Lesh is “with” – Lesh ny bioee – with the living; Lesh ny merriu – with the dead.

So lesh ny bioee as ny merriu ayn-jee is “With the living and the dead in them” – Meaning, I hope, the fishermen and the fish!

So who was Manannan and why and in what sense is he “king?” This lecture by Breesha Maddrell (a Manx scholar and member of Skeeal) examines the development of Manannan from an ancient Celtic deity (who probably got his name from the Isle of Man, rather than the other way around) to modern Manx cultural symbol.

Posted by: liamcassidy | 2011/02/28

Ta’n Kiarkyl Gaase!

Our Manx study group is growing with at least one new student joining us for our second year. We held the first class of spring toward the end of Toshiaght Arree and plan to hold two classes in March, April and May. We’re considering a special class in June – perhaps one extending over a weekend.

This past Saturday our advanced beginners gave our new beginner a lively introduction to Manx, as we reviewed the first four lessons of Bunchoorse Ghaelgagh, learned a bit about Manx spelling and the present tense of the verb “to be” and listened to the first lesson in Gaelg ayns Shiaghtyn. Our new member, Gene, already has some Irish, and he’s likely to make quick progress with us.

Gene was also introduced to Fynoderee, Manannan and Finn, via YouTube.

Our next class on March 13 will work on expressing likes and dislikes and expanding our vocabulary in preparation for a trip to the thie-lhionney or thie-bee March 27.

P.S. “Gaase” is a verbal noun, meaning “Growing” … Ta’n Kiarkyl gaase – The Circle is growing. Shen eh!

Posted by: liamcassidy | 2011/02/17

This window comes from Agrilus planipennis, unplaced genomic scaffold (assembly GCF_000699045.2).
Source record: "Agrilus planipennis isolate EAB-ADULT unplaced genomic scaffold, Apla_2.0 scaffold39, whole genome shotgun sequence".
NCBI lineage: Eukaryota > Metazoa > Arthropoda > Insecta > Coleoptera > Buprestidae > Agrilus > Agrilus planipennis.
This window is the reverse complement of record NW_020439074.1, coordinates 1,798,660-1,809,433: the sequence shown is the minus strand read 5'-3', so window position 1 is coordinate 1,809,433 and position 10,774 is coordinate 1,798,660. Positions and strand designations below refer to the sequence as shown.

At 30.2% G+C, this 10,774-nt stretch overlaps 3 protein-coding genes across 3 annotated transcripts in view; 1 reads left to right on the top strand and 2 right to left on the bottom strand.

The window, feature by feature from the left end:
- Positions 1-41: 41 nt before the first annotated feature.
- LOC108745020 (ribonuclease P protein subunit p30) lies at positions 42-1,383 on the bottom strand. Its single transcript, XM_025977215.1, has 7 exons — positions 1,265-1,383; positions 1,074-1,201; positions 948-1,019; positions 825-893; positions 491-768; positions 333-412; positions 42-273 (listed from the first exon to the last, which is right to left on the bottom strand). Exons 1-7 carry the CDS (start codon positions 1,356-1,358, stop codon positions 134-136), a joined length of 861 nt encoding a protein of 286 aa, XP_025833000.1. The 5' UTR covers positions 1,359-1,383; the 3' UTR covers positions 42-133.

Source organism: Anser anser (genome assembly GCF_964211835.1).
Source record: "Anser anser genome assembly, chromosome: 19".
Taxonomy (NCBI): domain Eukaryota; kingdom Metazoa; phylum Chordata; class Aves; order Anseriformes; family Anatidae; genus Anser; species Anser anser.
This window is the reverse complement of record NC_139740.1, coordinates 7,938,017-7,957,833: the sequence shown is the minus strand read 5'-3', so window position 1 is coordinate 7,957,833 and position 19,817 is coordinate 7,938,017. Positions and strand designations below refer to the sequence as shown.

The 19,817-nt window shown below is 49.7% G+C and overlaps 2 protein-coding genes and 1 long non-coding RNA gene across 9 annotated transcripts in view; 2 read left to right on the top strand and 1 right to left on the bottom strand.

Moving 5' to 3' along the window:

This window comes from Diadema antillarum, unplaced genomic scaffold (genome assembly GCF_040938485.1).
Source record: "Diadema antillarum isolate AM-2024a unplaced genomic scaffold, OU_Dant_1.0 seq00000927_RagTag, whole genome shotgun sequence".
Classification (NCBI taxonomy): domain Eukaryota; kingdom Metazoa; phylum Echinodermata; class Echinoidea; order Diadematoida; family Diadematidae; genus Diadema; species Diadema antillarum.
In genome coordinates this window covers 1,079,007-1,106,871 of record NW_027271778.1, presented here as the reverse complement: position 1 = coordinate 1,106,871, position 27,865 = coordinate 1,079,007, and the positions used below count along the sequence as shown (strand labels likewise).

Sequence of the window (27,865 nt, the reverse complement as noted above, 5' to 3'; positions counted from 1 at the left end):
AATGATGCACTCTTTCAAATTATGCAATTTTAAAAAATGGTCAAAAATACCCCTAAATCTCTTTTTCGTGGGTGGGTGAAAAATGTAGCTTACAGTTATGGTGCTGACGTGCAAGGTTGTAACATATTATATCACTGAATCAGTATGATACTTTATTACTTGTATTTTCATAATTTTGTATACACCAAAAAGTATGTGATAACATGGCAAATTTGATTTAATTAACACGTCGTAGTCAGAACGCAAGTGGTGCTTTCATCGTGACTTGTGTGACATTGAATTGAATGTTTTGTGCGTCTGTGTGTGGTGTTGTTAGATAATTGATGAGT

Manannan, Part 2: Feer Vie, Whoinney!

T ‘ad er ash! Manannan, Finn and Fynoderee return for Episode 2 and a fateful meeting with a hungry Buggane. This is the subtitled version of the video from GaelgTube, and a transcript of the Manx dialogue is attached here.

Listen for the following words and phrases:

Ta mee skee agglagh — I’m awfully tired

share — best

Cha nel mee geearee — I’m not wanting/seeking

Vel bargane ny ghaa ayn? — Is there a bargain or two?

C’red by vie lhiat? — What would you like?

My saillt — Please

A treih! — Oh woe! Alas!

Ta mee accrysagh agglagh — I’m awfully hungry

Dagh ooilley red — Everything

Thie lhionney, eisht? — Pub, then?

Posted by: liamcassidy | 2011/02/03

Giense Nollick as Goaldagh Nollick

From the left, Kearsley, Pamela, Kristin, Kelly and Illiam.

We welcomed another Manx guest (and the word for guest is goaldagh) to our group for  our last class of 2010, Pamela Wood  Rand, second from left.

Born in Douglas and now living in the U.S., Pamela is the mother of Kiarkyl member Kearsley Walsh, at the far left, who is also Manx-born.

Pamela jumped right in and started learning with us as we reviewed the past year’s vocabulary and expressions and talked about Traa Nollick, who was buying nastaghyn Nollick, who’d already put up the Billey Nollick, and what they wanted from Jishag y Nollick. We listened to, but didn’t sing carvalyn Nollick, and had a wee jough y Nollick at our giense Nollick. After all that, were we ready for Nollick? Vel oo spotçhal?!